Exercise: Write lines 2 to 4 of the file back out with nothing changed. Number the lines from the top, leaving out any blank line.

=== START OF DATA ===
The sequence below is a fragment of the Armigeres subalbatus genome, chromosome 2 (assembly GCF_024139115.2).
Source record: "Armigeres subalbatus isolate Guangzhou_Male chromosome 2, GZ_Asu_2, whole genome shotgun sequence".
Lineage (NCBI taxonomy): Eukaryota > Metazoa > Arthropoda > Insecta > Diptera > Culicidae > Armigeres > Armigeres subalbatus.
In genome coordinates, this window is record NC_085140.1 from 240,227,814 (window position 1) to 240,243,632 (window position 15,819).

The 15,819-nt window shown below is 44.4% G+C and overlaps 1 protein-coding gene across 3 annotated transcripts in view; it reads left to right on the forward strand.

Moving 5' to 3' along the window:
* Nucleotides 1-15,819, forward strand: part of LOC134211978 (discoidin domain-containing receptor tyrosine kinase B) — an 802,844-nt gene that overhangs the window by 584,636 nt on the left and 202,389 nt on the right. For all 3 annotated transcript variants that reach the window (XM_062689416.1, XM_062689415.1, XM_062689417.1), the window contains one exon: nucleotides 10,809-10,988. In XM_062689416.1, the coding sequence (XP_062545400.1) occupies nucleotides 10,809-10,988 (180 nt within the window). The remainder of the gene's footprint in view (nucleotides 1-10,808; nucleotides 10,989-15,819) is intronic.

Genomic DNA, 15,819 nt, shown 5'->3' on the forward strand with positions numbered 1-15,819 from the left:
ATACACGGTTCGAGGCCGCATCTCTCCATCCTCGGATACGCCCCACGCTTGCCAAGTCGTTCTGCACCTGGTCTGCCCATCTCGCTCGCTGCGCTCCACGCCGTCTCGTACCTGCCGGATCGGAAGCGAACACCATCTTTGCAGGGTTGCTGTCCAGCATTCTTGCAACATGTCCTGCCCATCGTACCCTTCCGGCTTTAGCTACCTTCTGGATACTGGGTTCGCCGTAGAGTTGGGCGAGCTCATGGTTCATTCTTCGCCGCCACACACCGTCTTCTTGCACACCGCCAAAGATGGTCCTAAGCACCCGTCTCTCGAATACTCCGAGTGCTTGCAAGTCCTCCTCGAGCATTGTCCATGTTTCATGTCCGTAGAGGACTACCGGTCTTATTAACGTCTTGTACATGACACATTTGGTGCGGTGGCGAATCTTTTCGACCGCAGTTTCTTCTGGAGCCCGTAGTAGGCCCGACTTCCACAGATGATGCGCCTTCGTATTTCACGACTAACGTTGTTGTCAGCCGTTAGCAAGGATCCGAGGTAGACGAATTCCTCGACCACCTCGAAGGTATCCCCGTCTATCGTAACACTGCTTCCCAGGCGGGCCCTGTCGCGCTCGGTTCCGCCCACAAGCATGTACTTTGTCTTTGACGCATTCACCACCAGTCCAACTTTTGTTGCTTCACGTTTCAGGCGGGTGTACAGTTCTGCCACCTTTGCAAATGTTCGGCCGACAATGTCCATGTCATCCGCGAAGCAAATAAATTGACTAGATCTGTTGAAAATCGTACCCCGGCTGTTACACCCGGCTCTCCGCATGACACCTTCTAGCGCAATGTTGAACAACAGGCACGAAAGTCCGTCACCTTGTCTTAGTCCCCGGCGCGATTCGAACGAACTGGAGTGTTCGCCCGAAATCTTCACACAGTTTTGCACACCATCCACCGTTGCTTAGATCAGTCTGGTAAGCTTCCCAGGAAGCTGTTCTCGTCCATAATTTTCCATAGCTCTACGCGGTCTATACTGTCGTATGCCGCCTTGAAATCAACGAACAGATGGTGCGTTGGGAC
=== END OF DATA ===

Source record: "Armigeres subalbatus isolate Guangzhou_Male chromosome 2, GZ_Asu_2, whole genome shotgun sequence".
Lineage (NCBI taxonomy): Eukaryota > Metazoa > Arthropoda > Insecta > Diptera > Culicidae > Armigeres > Armigeres subalbatus.
In genome coordinates, this window is record NC_085140.1 from 240,227,814 (window position 1) to 240,243,632 (window position 15,819).